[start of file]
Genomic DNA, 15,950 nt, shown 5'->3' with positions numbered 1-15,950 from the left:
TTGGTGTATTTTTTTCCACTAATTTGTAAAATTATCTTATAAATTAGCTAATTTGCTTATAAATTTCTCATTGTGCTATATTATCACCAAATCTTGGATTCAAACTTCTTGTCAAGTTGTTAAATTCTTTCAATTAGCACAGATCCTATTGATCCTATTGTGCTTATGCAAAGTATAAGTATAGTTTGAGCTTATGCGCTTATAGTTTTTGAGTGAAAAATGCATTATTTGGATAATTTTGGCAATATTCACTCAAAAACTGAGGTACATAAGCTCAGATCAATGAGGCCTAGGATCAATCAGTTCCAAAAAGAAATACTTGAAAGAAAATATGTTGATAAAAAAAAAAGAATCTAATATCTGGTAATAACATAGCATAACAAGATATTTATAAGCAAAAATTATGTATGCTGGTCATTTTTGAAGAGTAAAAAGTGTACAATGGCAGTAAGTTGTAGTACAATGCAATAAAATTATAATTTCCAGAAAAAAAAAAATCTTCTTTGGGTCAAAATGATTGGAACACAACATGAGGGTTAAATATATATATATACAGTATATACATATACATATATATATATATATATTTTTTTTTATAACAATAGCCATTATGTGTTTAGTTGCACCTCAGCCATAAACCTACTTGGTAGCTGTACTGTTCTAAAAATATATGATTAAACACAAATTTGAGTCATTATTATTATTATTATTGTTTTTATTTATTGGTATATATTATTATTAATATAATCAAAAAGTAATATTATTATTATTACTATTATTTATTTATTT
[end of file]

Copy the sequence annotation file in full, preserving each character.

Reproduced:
Genomic DNA, 15,950 nt, shown 5'->3' with positions numbered 1-15,950 from the left:
TTGGTGTATTTTTTTCCACTAATTTGTAAAATTATCTTATAAATTAGCTAATTTGCTTATAAATTTCTCATTGTGCTATATTATCACCAAATCTTGGATTCAAACTTCTTGTCAAGTTGTTAAATTCTTTCAATTAGCACAGATCCTATTGATCCTATTGTGCTTATGCAAAGTATAAGTATAGTTTGAGCTTATGCGCTTATAGTTTTTGAGTGAAAAATGCATTATTTGGATAATTTTGGCAATATTCACTCAAAAACTGAGGTACATAAGCTCAGATCAATGAGGCCTAGGATCAATCAGTTCCAAAAAGAAATACTTGAAAGAAAATATGTTGATAAAAAAAAAAGAATCTAATATCTGGTAATAACATAGCATAACAAGATATTTATAAGCAAAAATTATGTATGCTGGTCATTTTTGAAGAGTAAAAAGTGTACAATGGCAGTAAGTTGTAGTACAATGCAATAAAATTATAATTTCCAGAAAAAAAAAAATCTTCTTTGGGTCAAAATGATTGGAACACAACATGAGGGTTAAATATATATATATACAGTATATACATATACATATATATATATATATATTTTTTTTTATAACAATAGCCATTATGTGTTTAGTTGCACCTCAGCCATAAACCTACTTGGTAGCTGTACTGTTCTAAAAATATATGATTAAACACAAATTTGAGTCATTATTATTATTATTATTGTTTTTATTTATTGGTATATATTATTATTAATATAATCAAAAAGTAATATTATTATTATTACTATTATTTATTTATTT